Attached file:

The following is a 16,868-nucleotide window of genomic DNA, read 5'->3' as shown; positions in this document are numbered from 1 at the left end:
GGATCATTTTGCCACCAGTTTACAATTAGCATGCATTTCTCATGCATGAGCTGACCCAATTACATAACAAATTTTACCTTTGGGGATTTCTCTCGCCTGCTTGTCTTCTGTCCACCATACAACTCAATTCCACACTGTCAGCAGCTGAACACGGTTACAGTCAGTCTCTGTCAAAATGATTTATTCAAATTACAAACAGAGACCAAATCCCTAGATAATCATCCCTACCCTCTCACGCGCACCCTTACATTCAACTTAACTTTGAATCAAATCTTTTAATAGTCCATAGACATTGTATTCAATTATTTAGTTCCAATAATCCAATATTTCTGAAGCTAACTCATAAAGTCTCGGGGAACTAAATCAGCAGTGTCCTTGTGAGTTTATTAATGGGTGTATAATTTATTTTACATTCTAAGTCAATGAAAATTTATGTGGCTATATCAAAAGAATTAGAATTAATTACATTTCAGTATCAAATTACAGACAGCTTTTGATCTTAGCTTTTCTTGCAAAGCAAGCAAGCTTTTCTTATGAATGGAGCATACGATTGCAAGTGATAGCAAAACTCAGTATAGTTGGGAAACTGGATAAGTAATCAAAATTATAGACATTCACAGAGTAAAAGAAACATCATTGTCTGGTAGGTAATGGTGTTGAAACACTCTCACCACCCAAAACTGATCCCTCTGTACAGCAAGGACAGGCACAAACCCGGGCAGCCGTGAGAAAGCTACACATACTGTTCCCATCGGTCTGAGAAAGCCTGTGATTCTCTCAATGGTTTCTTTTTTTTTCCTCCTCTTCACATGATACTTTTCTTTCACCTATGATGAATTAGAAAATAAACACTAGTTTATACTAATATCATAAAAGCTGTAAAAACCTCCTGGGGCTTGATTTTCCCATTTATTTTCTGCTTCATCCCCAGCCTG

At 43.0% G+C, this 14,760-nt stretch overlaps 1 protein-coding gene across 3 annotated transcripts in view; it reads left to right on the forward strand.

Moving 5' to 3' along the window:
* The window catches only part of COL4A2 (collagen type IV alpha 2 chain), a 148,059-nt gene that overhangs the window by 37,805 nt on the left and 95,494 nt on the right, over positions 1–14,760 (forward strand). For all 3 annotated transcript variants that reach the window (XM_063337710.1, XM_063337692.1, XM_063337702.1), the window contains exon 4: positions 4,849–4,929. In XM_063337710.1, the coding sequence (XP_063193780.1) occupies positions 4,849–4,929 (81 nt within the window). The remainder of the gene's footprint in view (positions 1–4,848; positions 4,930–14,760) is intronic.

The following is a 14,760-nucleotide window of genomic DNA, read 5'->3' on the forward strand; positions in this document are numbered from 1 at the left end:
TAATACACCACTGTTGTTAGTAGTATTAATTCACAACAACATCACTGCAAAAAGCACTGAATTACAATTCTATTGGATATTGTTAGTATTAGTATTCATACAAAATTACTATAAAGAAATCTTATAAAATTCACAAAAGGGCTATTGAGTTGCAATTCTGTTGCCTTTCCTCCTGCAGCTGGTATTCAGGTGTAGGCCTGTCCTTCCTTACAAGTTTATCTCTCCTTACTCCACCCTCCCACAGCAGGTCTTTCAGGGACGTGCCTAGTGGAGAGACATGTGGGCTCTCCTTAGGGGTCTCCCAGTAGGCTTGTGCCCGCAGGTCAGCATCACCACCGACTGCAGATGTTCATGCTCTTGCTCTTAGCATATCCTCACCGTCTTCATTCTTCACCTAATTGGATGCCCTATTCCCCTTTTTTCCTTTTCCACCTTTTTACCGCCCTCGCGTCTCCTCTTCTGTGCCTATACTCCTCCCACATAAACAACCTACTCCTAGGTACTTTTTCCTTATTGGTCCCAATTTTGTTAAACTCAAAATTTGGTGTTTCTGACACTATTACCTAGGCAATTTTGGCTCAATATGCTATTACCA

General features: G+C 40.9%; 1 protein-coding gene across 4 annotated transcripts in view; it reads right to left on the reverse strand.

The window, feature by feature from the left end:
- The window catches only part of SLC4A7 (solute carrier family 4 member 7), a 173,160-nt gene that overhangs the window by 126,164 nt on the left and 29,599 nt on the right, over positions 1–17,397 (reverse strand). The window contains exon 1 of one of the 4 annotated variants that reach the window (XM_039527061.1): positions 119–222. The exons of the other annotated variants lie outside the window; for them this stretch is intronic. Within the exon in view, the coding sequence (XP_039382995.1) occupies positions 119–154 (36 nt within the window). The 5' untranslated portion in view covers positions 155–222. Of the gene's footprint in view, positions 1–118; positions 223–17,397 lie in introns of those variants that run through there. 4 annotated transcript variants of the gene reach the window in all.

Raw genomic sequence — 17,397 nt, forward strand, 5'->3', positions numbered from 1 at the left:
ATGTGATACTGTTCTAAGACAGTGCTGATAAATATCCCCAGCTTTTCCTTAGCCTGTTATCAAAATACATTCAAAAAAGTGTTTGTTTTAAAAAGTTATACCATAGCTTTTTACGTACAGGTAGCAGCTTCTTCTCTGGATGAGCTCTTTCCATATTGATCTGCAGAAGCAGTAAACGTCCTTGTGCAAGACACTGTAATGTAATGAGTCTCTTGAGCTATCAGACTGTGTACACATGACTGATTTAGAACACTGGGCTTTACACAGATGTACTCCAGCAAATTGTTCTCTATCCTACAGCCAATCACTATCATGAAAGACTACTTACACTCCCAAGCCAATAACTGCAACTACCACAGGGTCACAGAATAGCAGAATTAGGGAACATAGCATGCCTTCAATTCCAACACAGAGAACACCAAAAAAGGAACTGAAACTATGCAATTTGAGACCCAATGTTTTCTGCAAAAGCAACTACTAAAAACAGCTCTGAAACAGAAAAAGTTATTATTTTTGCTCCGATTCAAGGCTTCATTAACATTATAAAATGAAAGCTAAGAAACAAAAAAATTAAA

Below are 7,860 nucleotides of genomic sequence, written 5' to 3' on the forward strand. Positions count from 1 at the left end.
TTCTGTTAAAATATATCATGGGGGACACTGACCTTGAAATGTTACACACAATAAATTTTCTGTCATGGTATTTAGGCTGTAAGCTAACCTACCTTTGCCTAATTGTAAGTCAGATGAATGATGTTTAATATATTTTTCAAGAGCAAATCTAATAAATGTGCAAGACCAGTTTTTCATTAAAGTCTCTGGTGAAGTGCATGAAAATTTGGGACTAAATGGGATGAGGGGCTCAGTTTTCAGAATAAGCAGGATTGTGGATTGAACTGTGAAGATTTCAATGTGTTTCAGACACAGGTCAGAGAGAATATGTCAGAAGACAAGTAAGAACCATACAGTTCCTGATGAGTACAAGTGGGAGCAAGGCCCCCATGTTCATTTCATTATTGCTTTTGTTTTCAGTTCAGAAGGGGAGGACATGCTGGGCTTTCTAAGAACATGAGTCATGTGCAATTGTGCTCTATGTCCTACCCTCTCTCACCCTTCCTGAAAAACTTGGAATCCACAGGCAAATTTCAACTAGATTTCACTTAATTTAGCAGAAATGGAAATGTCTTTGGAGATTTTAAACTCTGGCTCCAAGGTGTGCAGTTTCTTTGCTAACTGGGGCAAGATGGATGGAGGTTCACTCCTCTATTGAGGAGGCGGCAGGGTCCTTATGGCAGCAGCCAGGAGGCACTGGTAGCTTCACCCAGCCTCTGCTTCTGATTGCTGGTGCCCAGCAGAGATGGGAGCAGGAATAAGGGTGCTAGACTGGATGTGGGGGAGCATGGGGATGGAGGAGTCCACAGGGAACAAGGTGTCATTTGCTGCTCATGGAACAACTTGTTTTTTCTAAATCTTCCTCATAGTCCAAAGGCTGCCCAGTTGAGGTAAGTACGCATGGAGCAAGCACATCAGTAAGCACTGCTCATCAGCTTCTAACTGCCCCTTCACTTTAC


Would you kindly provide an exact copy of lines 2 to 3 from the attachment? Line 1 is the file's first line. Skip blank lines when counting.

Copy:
GGATCATTTTGCCACCAGTTTACAATTAGCATGCATTTCTCATGCATGAGCTGACCCAATTACATAACAAATTTTACCTTTGGGGATTTCTCTCGCCTGCTTGTCTTCTGTCCACCATACAACTCAATTCCACACTGTCAGCAGCTGAACACGGTTACAGTCAGTCTCTGTCAAAATGATTTATTCAAATTACAAACAGAGACCAAATCCCTAGATAATCATCCCTACCCTCTCACGCGCACCCTTACATTCAACTTAACTTTGAATCAAATCTTTTAATAGTCCATAGACATTGTATTCAATTATTTAGTTCCAATAATCCAATATTTCTGAAGCTAACTCATAAAGTCTCGGGGAACTAAATCAGCAGTGTCCTTGTGAGTTTATTAATGGGTGTATAATTTATTTTACATTCTAAGTCAATGAAAATTTATGTGGCTATATCAAAAGAATTAGAATTAATTACATTTCAGTATCAAATTACAGACAGCTTTTGATCTTAGCTTTTCTTGCAAAGCAAGCAAGCTTTTCTTATGAATGGAGCATACGATTGCAAGTGATAGCAAAACTCAGTATAGTTGGGAAACTGGATAAGTAATCAAAATTATAGACATTCACAGAGTAAAAGAAACATCATTGTCTGGTAGGTAATGGTGTTGAAACACTCTCACCACCCAAAACTGATCCCTCTGTACAGCAAGGACAGGCACAAACCCGGGCAGCCGTGAGAAAGCTACACATACTGTTCCCATCGGTCTGAGAAAGCCTGTGATTCTCTCAATGGTTTCTTTTTTTTTCCTCCTCTTCACATGATACTTTTCTTTCACCTATGATGAATTAGAAAATAAACACTAGTTTATACTAATATCATAAAAGCTGTAAAAACCTCCTGGGGCTTGATTTTCCCATTTATTTTCTGCTTCATCCCCAGCCTG

At 43.0% G+C, this 14,760-nt stretch overlaps 1 protein-coding gene across 3 annotated transcripts in view; it reads left to right on the forward strand.